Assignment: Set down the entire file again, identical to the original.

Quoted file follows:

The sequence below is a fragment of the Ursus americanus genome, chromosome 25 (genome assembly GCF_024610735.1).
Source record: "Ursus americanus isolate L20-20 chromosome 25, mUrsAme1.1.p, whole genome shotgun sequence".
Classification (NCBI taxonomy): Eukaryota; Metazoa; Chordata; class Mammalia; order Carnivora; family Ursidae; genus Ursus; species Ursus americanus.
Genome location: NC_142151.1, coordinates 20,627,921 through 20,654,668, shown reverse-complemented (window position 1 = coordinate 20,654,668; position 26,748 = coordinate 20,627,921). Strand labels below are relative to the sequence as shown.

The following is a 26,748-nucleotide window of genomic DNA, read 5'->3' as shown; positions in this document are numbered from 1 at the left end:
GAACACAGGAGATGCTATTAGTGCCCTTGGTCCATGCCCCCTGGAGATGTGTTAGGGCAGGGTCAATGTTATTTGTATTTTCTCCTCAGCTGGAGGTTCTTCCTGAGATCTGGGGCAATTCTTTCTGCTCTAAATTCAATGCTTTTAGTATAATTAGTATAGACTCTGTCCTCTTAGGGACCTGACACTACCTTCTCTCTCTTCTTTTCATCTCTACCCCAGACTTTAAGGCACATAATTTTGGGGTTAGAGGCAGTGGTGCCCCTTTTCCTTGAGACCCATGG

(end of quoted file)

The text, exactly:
The sequence below is a fragment of the Ursus americanus genome, chromosome 25 (genome assembly GCF_024610735.1).
Source record: "Ursus americanus isolate L20-20 chromosome 25, mUrsAme1.1.p, whole genome shotgun sequence".
Classification (NCBI taxonomy): Eukaryota; Metazoa; Chordata; class Mammalia; order Carnivora; family Ursidae; genus Ursus; species Ursus americanus.
Genome location: NC_142151.1, coordinates 20,627,921 through 20,654,668, shown reverse-complemented (window position 1 = coordinate 20,654,668; position 26,748 = coordinate 20,627,921). Strand labels below are relative to the sequence as shown.

The following is a 26,748-nucleotide window of genomic DNA, read 5'->3' as shown; positions in this document are numbered from 1 at the left end:
GAACACAGGAGATGCTATTAGTGCCCTTGGTCCATGCCCCCTGGAGATGTGTTAGGGCAGGGTCAATGTTATTTGTATTTTCTCCTCAGCTGGAGGTTCTTCCTGAGATCTGGGGCAATTCTTTCTGCTCTAAATTCAATGCTTTTAGTATAATTAGTATAGACTCTGTCCTCTTAGGGACCTGACACTACCTTCTCTCTCTTCTTTTCATCTCTACCCCAGACTTTAAGGCACATAATTTTGGGGTTAGAGGCAGTGGTGCCCCTTTTCCTTGAGACCCATGG